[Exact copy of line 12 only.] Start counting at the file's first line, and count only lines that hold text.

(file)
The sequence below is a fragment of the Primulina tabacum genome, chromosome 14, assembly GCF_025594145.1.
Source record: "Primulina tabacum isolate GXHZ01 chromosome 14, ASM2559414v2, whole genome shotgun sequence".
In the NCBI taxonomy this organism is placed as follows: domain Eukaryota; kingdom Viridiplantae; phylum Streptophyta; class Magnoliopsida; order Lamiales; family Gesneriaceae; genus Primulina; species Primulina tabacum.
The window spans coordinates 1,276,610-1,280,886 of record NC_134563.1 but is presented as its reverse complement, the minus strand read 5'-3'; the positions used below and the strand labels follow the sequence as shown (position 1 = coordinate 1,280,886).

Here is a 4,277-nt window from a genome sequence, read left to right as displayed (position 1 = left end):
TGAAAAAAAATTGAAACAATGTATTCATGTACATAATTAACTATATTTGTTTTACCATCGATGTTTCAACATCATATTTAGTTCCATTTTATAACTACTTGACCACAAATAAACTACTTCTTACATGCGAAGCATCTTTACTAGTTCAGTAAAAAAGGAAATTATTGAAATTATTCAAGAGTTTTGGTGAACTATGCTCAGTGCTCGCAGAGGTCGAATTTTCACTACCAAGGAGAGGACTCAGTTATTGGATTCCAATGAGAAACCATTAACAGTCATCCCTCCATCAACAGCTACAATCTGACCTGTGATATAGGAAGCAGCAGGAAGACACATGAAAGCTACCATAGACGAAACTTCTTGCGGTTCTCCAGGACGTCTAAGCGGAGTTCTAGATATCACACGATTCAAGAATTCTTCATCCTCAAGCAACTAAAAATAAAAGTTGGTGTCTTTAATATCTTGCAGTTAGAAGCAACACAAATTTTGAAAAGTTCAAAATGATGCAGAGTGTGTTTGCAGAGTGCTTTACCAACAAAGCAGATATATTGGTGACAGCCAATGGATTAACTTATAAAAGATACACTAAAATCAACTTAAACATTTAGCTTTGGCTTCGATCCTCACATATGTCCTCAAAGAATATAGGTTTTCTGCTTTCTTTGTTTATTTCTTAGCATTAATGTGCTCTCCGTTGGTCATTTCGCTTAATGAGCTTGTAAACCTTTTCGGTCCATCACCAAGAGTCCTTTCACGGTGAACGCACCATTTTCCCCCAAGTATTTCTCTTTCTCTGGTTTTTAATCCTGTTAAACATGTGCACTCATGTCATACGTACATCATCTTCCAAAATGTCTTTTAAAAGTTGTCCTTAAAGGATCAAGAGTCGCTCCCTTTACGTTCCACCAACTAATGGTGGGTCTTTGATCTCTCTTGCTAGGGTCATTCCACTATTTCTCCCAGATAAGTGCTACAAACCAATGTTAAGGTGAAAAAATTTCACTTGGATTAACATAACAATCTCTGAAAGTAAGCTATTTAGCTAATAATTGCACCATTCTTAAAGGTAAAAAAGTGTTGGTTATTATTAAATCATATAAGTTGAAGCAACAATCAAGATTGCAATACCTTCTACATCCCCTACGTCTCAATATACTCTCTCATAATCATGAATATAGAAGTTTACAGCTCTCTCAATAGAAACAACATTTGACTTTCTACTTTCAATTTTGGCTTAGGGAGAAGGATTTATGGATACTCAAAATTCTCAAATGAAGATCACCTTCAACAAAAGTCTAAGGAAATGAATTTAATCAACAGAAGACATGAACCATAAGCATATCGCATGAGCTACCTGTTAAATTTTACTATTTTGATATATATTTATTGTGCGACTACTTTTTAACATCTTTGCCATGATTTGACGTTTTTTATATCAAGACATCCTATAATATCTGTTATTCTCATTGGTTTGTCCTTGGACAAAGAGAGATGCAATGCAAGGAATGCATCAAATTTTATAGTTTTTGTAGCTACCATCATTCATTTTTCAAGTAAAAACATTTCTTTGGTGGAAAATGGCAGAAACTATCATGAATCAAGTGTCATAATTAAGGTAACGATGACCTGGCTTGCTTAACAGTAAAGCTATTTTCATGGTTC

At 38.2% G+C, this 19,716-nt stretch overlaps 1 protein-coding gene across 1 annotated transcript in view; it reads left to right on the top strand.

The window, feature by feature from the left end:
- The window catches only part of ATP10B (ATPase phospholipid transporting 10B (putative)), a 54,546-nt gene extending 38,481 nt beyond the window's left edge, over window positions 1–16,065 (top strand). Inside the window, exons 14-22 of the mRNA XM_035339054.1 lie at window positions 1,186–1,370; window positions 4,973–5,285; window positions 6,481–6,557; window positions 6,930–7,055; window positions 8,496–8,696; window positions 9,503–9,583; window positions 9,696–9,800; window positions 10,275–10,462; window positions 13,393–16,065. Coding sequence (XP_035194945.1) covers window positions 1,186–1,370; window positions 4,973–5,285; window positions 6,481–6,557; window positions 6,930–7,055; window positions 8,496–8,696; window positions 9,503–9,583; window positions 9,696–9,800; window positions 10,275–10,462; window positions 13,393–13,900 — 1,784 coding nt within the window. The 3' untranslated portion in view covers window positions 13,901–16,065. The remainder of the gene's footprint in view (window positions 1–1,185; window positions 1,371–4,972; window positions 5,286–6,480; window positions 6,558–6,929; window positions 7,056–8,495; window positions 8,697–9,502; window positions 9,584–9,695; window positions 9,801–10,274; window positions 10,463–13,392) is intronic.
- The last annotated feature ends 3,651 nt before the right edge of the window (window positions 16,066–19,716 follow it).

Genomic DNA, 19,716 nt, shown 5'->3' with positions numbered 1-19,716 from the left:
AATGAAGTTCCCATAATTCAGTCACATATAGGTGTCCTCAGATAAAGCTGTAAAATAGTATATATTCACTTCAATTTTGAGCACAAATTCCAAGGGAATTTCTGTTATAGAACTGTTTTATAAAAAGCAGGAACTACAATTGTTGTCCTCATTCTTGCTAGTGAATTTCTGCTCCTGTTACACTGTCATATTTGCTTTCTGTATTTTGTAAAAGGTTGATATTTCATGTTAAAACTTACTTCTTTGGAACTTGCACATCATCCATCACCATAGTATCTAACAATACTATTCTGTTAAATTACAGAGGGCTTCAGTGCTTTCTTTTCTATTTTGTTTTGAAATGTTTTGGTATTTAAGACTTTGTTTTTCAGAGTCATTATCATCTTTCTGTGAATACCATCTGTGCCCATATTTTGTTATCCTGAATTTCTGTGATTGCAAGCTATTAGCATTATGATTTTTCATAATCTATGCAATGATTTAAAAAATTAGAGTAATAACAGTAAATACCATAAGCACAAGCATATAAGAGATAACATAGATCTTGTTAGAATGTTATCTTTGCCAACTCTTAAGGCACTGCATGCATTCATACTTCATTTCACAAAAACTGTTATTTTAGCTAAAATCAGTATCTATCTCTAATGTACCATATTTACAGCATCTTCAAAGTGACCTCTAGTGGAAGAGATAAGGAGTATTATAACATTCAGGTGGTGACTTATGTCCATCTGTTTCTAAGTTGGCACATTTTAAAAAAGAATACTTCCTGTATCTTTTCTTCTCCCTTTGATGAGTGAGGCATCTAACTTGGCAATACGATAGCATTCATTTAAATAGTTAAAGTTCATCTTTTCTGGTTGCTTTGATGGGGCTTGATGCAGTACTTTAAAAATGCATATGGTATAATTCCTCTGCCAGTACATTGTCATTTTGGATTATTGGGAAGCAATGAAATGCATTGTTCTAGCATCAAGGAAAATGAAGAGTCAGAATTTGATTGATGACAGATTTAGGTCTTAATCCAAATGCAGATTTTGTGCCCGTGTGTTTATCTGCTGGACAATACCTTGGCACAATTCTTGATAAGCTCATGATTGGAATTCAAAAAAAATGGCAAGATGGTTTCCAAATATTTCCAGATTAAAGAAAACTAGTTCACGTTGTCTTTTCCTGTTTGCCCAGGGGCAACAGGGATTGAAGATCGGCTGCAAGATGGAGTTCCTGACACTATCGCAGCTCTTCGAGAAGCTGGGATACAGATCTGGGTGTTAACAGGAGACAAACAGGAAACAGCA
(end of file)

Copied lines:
AATGAAGTTCCCATAATTCAGTCACATATAGGTGTCCTCAGATAAAGCTGTAAAATAGTATATATTCACTTCAATTTTGAGCACAAATTCCAAGGGAATTTCTGTTATAGAACTGTTTTATAAAAAGCAGGAACTACAATTGTTGTCCTCATTCTTGCTAGTGAATTTCTGCTCCTGTTACACTGTCATATTTGCTTTCTGTATTTTGTAAAAGGTTGATATTTCATGTTAAAACTTACTTCTTTGGAACTTGCACATCATCCATCACCATAGTATCTAACAATACTATTCTGTTAAATTACAGAGGGCTTCAGTGCTTTCTTTTCTATTTTGTTTTGAAATGTTTTGGTATTTAAGACTTTGTTTTTCAGAGTCATTATCATCTTTCTGTGAATACCATCTGTGCCCATATTTTGTTATCCTGAATTTCTGTGATTGCAAGCTATTAGCATTATGATTTTTCATAATCTATGCAATGATTTAAAAAATTAGAGTAATAACAGTAAATACCATAAGCACAAGCATATAAGAGATAACATAGATCTTGTTAGAATGTTATCTTTGCCAACTCTTAAGGCACTGCATGCATTCATACTTCATTTCACAAAAACTGTTATTTTAGCTAAAATCAGTATCTATCTCTAATGTACCATATTTACAGCATCTTCAAAGTGACCTCTAGTGGAAGAGATAAGGAGTATTATAACATTCAGGTGGTGACTTATGTCCATCTGTTTCTAAGTTGGCACATTTTAAAAAAGAATACTTCCTGTATCTTTTCTTCTCCCTTTGATGAGTGAGGCATCTAACTTGGCAATACGATAGCATTCATTTAAATAGTTAAAGTTCATCTTTTCTGGTTGCTTTGATGGGGCTTGATGCAGTACTTTAAAAATGCATATGGTATAATTCCTCTGCCAGTACATTGTCATTTTGGATTATTGGGAAGCAATGAAATGCATTGTTCTAGCATCAAGGAAAATGAAGAGTCAGAATTTGATTGATGACAGATTTAGGTCTTAATCCAAATGCAGATTTTGTGCCCGTGTGTTTATCTGCTGGACAATACCTTGGCACAATTCTTGATAAGCTCATGATTGGAATTCAAAAAAAATGGCAAGATGGTTTCCAAATATTTCCAGATTAAAGAAAACTAGTTCACGTTGTCTTTTCCTGTTTGCCCAGGGGCAACAGGGATTGAAGATCGGCTGCAAGATGGAGTTCCTGACACTATCGCAGCTCTTCGAGAAGCTGGGATACAGATCTGGGTGTTAACAGGAGACAAACAGGAAACAGCA